Marlan Showalter delivers lettuce from his nearby farm to Eastern Mennonite University. Prioritizing purchase of sustainably produced food is one way to lower the institution's nitrogen footprint, says sustainability coordinator Jonathan Lantz-Trissel, who guided EMU's participation in a groundbreaking study by University of Virginia of the nitrogran footprint of five higher education institutions. (Photo by Joaquin Sosa)

Groundbreaking research shows sustainably produced foods are a big factor in maintaining EMU’s low nitrogen footprint

Thanks to an alumna scientist, Eastern Mennonite University was among the first schools involved in groundbreaking work that is raising awareness about institutional nitrogen footprints.

Laura Cattell Noll ’09, a graduate student in environmental sciences at the University of Virginia, works with Professor James Galloway and project manager Elizabeth Castner on the “N-Print” project and helped to connect EMU.

In addition to boosting awareness about nitrogen, the internationally supported project provides suggestions for reducing nitrogen pollution and provides institutions with targets for their reduction levels. UVA was the first to develop an institution-level model for measuring nitrogen footprints and began measurements in 2010. It aims to reduce its nitrogen levels 25 percent by 2025.

An initial cohort of six other institutions—including EMU along with Brown University, Colorado State University, Dickinson College, the University of New Hampshire and the Marine Biological Laboratory in Massachusetts—joined UVA in calculating their nitrogen usage.

A second cohort group has since started, and a third is preparing to begin.

The opportunity to participate in the research was one that sustainability coordinator Jonathan Lantz-Trissel couldn’t pass up.

Before embarking on her graduate studies, Laura Cattell Noll ’09 was a conservation technician within the Chesapeake Bay Initiative of the Conservation Department at the National Aquarium in Baltimore. (Courtesy of the National Aquarium)

“This was a great ‘Aha!’ to learn more about nitrogen and share with this community and to give me a chance to do some research about food usage on campus and to talk to dining services about food consumption,” he says.

Cattell Noll, a former member of Earthkeepers, was delighted that her alma mater participated.

“When EMU agreed to participate in the first cohort of schools to test the Institution Nitrogen Footprint Tool, I was thrilled to connect my current research with my efforts as an undergraduate,” says Cattell Noll, an environmental science major who was active in EMU’s sustainability programs. “It’s been fantastic to see how the addition of a nitrogen footprint has enhanced EMU’s sustainability efforts and improved our understanding of institutional sustainability.”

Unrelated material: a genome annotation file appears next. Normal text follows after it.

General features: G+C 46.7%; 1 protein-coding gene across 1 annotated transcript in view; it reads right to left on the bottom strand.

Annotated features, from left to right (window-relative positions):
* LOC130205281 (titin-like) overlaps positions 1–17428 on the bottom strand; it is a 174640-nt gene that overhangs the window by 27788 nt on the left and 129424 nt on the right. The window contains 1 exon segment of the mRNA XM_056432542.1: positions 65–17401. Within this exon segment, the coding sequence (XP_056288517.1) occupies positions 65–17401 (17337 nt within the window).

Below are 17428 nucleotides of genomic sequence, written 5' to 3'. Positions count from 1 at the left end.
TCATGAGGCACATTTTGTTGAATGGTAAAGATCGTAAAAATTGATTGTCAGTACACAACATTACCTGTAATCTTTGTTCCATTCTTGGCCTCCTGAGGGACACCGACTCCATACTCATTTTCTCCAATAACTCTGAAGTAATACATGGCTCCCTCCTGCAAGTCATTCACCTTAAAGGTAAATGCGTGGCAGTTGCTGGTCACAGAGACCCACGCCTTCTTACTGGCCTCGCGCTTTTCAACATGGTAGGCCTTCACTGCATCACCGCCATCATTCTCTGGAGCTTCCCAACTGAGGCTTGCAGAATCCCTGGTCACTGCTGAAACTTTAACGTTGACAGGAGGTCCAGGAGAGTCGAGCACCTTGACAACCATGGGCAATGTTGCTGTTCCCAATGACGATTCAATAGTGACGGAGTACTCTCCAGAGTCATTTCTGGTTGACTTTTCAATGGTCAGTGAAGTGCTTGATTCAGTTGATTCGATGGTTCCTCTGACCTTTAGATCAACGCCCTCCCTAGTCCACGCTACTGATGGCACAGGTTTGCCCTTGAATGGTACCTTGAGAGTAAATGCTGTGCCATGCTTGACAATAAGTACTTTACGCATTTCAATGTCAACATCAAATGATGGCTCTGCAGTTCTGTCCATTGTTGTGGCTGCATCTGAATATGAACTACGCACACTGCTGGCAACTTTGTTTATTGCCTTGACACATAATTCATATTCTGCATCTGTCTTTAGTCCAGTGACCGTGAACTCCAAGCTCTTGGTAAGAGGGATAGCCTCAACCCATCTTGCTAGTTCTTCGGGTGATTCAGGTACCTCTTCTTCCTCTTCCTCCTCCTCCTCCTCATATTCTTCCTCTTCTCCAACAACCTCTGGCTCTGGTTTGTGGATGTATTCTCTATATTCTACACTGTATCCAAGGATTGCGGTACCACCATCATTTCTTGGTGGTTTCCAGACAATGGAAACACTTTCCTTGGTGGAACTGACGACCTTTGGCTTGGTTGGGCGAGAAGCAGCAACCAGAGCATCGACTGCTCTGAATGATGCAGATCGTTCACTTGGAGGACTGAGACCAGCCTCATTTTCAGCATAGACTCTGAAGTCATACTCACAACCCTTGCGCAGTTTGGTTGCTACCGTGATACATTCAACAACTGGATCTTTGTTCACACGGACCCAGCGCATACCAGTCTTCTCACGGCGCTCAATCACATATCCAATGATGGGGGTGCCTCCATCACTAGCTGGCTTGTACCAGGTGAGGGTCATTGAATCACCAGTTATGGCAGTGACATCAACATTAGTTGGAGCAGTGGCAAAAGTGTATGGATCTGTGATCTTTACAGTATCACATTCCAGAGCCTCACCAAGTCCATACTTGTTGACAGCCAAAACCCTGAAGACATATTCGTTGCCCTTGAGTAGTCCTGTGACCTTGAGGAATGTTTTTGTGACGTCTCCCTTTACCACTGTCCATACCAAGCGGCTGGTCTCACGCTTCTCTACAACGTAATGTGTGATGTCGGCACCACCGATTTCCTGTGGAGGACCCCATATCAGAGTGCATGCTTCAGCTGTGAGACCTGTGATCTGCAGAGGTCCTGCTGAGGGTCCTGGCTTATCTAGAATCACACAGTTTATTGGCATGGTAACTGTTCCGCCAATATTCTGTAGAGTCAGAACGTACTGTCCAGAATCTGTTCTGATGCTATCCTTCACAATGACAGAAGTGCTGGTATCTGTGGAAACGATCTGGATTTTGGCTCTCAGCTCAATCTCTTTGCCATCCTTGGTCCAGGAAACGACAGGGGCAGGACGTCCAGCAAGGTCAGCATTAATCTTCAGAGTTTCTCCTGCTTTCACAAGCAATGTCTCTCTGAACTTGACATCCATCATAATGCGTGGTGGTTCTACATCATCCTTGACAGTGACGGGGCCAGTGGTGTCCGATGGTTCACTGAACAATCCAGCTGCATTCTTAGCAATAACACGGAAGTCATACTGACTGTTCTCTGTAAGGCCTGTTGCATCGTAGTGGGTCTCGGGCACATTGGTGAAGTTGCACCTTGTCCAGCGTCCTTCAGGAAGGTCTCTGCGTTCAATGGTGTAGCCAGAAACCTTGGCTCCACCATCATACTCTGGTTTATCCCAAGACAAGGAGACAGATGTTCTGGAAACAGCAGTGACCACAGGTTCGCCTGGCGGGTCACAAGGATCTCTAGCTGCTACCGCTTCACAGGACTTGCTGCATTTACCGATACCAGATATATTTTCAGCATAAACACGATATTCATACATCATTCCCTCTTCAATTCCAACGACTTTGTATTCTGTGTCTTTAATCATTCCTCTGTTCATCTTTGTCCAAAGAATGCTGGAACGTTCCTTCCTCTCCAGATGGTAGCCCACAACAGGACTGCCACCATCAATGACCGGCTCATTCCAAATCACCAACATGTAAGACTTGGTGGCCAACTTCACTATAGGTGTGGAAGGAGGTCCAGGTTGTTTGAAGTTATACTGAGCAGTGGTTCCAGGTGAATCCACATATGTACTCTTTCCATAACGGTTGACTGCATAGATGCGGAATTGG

[Read more about Cattell Noll’s former job with The National Aquarium.]

Nitrogen and carbon footprints equally important

Carbon footprints have received increasing attention as an environmental issue in recent years, but nitrogen has mostly flown under the radar—until now.

“Human activities have dramatically altered the nitrogen cycle over the past century,” says Castner, N Footprint Project Manager in the UVA’s Department of Environmental Sciences. “Nitrogen is essential for supporting a growing global population, but excess nitrogen has detrimental effects on the environment.”

Castner says the impacts of nitrogen “are not as simple to communicate” as those of carbon footprints, “but they are equally important.”

Among those effects, she says, are smog in urban areas, depletion of the ozone layer, acidification of aquatic systems, algae blooms, further build-up of greenhouse gases and forest mortality. At issue is not the inert nitrogen that naturally occurs in earth’s atmosphere but “reactive nitrogen”—biologically and chemically active forms that interact with the environment in damaging ways. Human activities add nearly triple the amount of nitrogen annually than what would naturally occur.

Research involves dining services

Lantz-Trissel, in his position since 2010, is familiar with tracking EMU’s carbon footprint. It’s one of the responsibilities of his position and he’s helped EMU achieve recognition for its efforts.

But a nitrogen footprint is different. It’s only recently that individuals have been able to track their own nitrogen footprint through the N-Calculator, launched in February 2011. Food production and consumption and energy usage are the biggest contributors.

EMU began its nitrogen measurements about two years ago, according to Lantz-Trissel. He says the inclusion of food as a key factor was particularly interesting.

“I’m intrigued, because I think food is a great discussion point for sustainability in all its complicated facets,” Lantz-Trissel says. “It hits energy use, fertilizers, transportation, social justice, environmental racism, workers’ rights and more.”

He says food services director Bruce Emmerson and his staff have been a great help in going through food purchases and other data to come up with numbers to enter into the calculator. Several students have also been helping with the research. EMU hasn’t set a formal goal for its nitrogen footprint yet, but Lantz-Trissel says the university has a head start.

“While EMU needs to continue to work hard to reduce our nitrogen footprint, we’re a good ways ahead,” he says. “We have the lowest amount of nitrogen per person among participating institutions. We’re doing a lot of great things already.”

Discussion on “Groundbreaking research shows sustainably produced foods are a big factor in maintaining EMU’s low nitrogen footprint

    1. So glad you’re onto this. Keep educating us about all this. How do we reduce our N print?

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